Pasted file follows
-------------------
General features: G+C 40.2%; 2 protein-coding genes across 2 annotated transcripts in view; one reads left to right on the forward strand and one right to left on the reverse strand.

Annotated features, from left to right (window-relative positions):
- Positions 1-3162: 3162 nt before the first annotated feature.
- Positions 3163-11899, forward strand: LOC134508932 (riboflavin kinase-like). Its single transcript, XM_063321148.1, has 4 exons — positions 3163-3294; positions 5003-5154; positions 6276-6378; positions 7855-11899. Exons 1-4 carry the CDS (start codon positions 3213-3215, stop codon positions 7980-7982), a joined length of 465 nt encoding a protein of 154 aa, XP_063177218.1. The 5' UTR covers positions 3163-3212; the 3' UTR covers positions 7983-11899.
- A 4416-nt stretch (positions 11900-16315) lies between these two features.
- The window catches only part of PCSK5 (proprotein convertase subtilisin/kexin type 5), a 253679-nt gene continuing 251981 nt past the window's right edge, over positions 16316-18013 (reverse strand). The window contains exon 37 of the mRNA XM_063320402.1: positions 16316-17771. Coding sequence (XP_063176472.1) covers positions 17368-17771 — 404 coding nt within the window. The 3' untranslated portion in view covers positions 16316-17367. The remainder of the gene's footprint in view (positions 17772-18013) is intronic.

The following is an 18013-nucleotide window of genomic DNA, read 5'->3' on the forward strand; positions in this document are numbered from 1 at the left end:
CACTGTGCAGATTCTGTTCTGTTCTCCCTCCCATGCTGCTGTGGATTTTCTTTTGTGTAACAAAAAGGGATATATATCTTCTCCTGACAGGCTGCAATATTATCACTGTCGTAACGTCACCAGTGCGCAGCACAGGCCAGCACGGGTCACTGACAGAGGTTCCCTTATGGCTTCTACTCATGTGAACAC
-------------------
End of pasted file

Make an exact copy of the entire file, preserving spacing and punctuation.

General features: G+C 40.2%; 2 protein-coding genes across 2 annotated transcripts in view; one reads left to right on the forward strand and one right to left on the reverse strand.

Annotated features, from left to right (window-relative positions):
- Positions 1-3162: 3162 nt before the first annotated feature.
- Positions 3163-11899, forward strand: LOC134508932 (riboflavin kinase-like). Its single transcript, XM_063321148.1, has 4 exons — positions 3163-3294; positions 5003-5154; positions 6276-6378; positions 7855-11899. Exons 1-4 carry the CDS (start codon positions 3213-3215, stop codon positions 7980-7982), a joined length of 465 nt encoding a protein of 154 aa, XP_063177218.1. The 5' UTR covers positions 3163-3212; the 3' UTR covers positions 7983-11899.
- A 4416-nt stretch (positions 11900-16315) lies between these two features.
- The window catches only part of PCSK5 (proprotein convertase subtilisin/kexin type 5), a 253679-nt gene continuing 251981 nt past the window's right edge, over positions 16316-18013 (reverse strand). The window contains exon 37 of the mRNA XM_063320402.1: positions 16316-17771. Coding sequence (XP_063176472.1) covers positions 17368-17771 — 404 coding nt within the window. The 3' untranslated portion in view covers positions 16316-17367. The remainder of the gene's footprint in view (positions 17772-18013) is intronic.

The following is an 18013-nucleotide window of genomic DNA, read 5'->3' on the forward strand; positions in this document are numbered from 1 at the left end:
CACTGTGCAGATTCTGTTCTGTTCTCCCTCCCATGCTGCTGTGGATTTTCTTTTGTGTAACAAAAAGGGATATATATCTTCTCCTGACAGGCTGCAATATTATCACTGTCGTAACGTCACCAGTGCGCAGCACAGGCCAGCACGGGTCACTGACAGAGGTTCCCTTATGGCTTCTACTCATGTGAACAC